UNITY is pleased to announce Blaine Burnette, White Mountain Apache, as the Mel Pervais Scholarship winner. Burnette, a $1000 Spring Scholarship Recipient, is pursuing a Bachelor of Science degree in Mathematics (Statistics) and Economics at Arizona State University. The scholarship is named in honor of Mel Pervais, Ojibwe, a special supporter and long-time friend of UNITY. Pervais, a retired entrepreneur and engineer, is a former UNITY Trustee.
In his essay, Burnette, who started selling lemonade as a child to earn extra money, says he appreciates street vendors on his reservation who he hopes to help someday. “This gave me an idea. These vendors are small business owners but they lack what small business owners all over the country have access to, capital. Capital to start their own business, and capital needed to expand or make the jump from the public square to a brick and mortar store. This is where my idea comes in and it is twofold. The first is the formation of a venture capital fund to infuse much-needed capital to these reservation businesses and the next is, an advocacy group to provide information to tribal members on how they can start a business, access more lines of credit, and build their own credit. Also to inform tribal leadership of the benefits of a healthy business environment and policies that will cultivate business owned by individual tribal members,” Burnette said.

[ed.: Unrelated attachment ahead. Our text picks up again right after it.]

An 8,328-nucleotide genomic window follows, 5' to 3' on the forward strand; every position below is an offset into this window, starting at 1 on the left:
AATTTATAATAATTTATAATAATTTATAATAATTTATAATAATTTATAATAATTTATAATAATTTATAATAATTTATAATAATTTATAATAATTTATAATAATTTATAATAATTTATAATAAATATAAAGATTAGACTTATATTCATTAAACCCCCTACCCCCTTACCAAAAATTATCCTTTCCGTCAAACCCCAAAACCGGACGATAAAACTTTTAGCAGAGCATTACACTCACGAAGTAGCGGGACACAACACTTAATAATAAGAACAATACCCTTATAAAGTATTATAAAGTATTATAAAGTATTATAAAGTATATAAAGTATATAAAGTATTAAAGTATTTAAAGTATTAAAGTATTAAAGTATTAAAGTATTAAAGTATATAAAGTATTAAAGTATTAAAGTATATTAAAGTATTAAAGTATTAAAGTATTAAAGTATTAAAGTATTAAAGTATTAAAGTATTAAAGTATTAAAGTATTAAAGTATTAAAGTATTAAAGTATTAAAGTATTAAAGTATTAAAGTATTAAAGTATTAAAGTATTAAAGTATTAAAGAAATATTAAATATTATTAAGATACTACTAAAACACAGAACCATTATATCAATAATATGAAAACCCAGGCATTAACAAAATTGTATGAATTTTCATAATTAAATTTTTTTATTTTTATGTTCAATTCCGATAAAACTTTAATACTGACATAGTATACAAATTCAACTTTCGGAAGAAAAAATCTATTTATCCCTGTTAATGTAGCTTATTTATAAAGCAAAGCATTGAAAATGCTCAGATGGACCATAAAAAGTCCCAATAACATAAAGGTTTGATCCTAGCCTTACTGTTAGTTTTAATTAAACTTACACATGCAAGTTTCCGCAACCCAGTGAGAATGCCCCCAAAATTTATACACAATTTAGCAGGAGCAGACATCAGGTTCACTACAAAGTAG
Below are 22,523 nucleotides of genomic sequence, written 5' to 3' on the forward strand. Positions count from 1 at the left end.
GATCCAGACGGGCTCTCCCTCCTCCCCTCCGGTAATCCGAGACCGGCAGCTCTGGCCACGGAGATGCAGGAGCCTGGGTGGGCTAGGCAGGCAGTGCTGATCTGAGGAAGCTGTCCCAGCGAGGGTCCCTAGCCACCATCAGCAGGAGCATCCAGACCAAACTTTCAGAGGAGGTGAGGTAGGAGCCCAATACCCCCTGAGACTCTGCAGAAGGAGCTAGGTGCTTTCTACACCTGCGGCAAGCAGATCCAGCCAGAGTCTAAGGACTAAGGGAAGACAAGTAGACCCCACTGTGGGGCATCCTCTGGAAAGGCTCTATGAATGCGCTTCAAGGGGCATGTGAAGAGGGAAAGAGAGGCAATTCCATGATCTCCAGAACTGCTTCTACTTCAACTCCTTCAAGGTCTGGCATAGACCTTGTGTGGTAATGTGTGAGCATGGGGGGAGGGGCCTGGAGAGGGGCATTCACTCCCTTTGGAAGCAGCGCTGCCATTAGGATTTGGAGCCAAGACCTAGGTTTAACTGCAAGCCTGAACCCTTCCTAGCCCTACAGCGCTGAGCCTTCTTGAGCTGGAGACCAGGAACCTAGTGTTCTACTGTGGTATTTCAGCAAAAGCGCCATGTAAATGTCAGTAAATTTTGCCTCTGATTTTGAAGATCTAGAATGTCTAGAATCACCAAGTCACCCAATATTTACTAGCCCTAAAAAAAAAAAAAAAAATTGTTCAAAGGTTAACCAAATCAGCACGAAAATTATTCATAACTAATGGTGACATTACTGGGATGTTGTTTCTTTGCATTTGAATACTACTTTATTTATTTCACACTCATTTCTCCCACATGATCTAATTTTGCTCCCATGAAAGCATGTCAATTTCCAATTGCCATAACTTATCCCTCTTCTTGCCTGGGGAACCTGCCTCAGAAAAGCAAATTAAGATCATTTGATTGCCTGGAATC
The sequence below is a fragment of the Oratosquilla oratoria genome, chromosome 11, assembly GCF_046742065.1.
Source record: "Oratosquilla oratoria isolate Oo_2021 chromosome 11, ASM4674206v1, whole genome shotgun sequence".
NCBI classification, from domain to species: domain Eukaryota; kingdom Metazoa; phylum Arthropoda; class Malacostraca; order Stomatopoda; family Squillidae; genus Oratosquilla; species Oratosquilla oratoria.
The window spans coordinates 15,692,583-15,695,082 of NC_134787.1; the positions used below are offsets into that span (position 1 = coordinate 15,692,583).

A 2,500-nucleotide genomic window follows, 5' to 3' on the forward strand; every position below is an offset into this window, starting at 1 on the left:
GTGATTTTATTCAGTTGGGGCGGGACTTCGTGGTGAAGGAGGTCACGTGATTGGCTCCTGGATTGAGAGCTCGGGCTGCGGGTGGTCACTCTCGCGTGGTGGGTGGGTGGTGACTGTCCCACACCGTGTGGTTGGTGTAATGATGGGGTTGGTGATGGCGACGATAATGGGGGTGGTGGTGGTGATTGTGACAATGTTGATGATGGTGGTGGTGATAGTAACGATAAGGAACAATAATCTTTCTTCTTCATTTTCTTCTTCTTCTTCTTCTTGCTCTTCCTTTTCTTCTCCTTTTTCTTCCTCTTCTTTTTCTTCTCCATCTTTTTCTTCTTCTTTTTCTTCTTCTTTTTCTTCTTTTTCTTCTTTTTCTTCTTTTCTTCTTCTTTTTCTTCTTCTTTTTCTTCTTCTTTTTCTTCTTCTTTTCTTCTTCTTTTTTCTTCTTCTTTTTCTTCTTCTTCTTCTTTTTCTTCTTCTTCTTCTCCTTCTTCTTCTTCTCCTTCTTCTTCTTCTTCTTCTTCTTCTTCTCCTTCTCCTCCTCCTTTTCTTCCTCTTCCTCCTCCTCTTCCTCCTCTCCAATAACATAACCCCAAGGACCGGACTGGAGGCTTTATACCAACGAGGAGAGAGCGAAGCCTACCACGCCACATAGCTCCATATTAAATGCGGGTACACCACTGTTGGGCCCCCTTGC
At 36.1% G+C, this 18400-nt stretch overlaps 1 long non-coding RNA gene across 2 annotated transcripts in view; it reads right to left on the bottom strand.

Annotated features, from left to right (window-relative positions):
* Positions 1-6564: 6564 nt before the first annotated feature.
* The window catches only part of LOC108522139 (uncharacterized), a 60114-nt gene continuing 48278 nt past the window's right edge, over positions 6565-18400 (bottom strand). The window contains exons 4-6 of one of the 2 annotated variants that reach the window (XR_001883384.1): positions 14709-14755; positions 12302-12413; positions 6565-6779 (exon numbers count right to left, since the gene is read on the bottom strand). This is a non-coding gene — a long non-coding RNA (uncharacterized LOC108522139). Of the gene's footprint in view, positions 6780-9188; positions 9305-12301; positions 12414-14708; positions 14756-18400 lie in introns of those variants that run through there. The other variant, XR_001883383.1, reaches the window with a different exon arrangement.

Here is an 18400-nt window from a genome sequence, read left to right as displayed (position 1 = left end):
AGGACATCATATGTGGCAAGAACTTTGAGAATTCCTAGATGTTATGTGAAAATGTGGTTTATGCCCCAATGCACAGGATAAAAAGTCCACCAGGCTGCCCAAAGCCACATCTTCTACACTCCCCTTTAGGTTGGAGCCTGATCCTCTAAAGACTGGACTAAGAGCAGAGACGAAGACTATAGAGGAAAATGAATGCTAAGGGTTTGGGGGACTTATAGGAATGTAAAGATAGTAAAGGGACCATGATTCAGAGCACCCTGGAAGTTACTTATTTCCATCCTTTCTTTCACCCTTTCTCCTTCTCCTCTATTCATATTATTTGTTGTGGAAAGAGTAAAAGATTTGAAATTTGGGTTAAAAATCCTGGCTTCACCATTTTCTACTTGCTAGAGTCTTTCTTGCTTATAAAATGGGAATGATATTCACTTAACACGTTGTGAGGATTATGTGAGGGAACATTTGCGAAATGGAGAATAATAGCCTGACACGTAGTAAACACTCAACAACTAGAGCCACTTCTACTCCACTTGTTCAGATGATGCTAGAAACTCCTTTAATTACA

Burnette served as a Senator in the Undergraduate Student Government at ASU representing the College of Liberal Arts and Sciences. He’s a member of the ASU Mathematics club, ASU Economics Club, the American Indian Science and Engineering Society and the ASU Barrett College Indigenous Cultural Association and is Executive Board for the Alliance of Indigenous Peoples. Accomplishments include earning a Bronze Medal in the Ira A Fulton Engineering Bowl, where he competed against other students in answering math, physics and engineering questions. The ASU Undergraduate Student Government named Burnette the Senator of the Month after he pushed for and helped pass the Missing and Murdered Indigenous Peoples bill on all ASU campuses.